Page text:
Next, not all electronics are expensive. Also, routine maintenance on many new cars isn't much either.


The only "electronic" part that is cheap on a modern car is a lightbulb.

Routine maintenance on modern cats is typically cheap for the first 5years/100,000km. Once the warranty runs out costs an spiral into an nightmare as major components such as transmissions ($3000-$10,000+), brake rotors ($500+) timing belts ($1000+), fuel injectors ($2000+), suspension components etc need to be repaired or replaced. The cost of these routine repairs can easily exceed the value of a 10 year old car.

In Australia most reputable car dealers won't resell traded vehicles over about six years old because of warranty problems. These trade-ins are sent straight to wholesale auctions

The durability of a car starts with the quality of work done at build time, but the buck stops with how the owner treats it. Certain cars can take a beating and still go. Others need to be handled with care. And the truth is as I said, all cars contain wear-parts and there's simply no getting around that.


Parts do wear out. The problem is some cars are cheap and easy to fix and others are expensive nightmares. The owner often has no idea how outrageous these repairs costs will be until a problem occurs.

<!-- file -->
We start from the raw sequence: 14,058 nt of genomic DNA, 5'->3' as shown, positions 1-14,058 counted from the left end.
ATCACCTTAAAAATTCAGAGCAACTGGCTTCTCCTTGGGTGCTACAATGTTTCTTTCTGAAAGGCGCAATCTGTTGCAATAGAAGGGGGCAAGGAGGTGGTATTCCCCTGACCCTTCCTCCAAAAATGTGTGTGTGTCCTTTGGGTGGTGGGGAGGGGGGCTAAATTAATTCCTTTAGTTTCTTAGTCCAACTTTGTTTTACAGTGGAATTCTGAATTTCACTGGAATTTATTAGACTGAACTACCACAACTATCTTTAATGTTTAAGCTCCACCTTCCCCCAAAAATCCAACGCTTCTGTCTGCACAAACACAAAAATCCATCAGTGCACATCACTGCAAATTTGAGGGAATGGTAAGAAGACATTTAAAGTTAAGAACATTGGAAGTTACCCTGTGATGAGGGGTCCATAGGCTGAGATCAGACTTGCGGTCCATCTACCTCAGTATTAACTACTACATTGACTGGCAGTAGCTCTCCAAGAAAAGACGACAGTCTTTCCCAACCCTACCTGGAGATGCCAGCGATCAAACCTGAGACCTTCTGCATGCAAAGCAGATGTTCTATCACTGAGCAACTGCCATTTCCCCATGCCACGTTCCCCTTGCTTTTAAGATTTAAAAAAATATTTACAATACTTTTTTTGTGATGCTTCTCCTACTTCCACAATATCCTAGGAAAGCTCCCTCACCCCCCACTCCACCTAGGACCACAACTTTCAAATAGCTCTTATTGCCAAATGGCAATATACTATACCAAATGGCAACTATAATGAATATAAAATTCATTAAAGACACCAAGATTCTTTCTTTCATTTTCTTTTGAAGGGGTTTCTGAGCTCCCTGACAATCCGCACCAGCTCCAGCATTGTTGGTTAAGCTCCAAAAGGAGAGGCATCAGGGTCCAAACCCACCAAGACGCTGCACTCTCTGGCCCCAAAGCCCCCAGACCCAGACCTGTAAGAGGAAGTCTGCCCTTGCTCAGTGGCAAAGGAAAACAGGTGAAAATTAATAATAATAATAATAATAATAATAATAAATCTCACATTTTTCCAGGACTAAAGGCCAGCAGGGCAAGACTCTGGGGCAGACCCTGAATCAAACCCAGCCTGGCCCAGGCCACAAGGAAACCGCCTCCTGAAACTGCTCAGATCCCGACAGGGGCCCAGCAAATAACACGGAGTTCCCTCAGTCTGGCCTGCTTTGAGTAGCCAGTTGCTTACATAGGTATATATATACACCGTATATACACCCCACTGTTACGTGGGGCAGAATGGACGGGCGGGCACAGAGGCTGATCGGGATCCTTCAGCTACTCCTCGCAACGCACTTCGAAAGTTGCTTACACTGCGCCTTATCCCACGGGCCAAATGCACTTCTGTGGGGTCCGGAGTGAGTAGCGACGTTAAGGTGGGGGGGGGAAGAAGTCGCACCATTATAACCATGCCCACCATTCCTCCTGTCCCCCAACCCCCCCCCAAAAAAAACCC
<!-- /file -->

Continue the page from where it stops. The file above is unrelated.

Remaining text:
In Australia if you own an imported Holden (Opel) Vectra or Astra you're out of luck because most mechanics refuse to work on the engines. The Vectra was a popular mid-size family car not some rare and exotic machine.

Modern cars use the cheapest components sourced from a wide variety of suppliers. QA is patchy at best - even amongst prestige brands. Modern cars are initially economical and reliable before becoming expensive nightmares as those "efficient" and often extremely complicated part swear out.

Saying older == better as a blanket statement isn't true at all. There's a slew of old cars that were pieces of crap, just like there is today. Yes, the reverse can be said too, ...and it also applies to modern vehicles.


I never claimed that ALL old cars were reliable. Many, particularly British cars, were rubbish . However some old cars eg 70s-80s Mercedes have far better build quality and reliability than any modern car.

Reply Parent Score: 3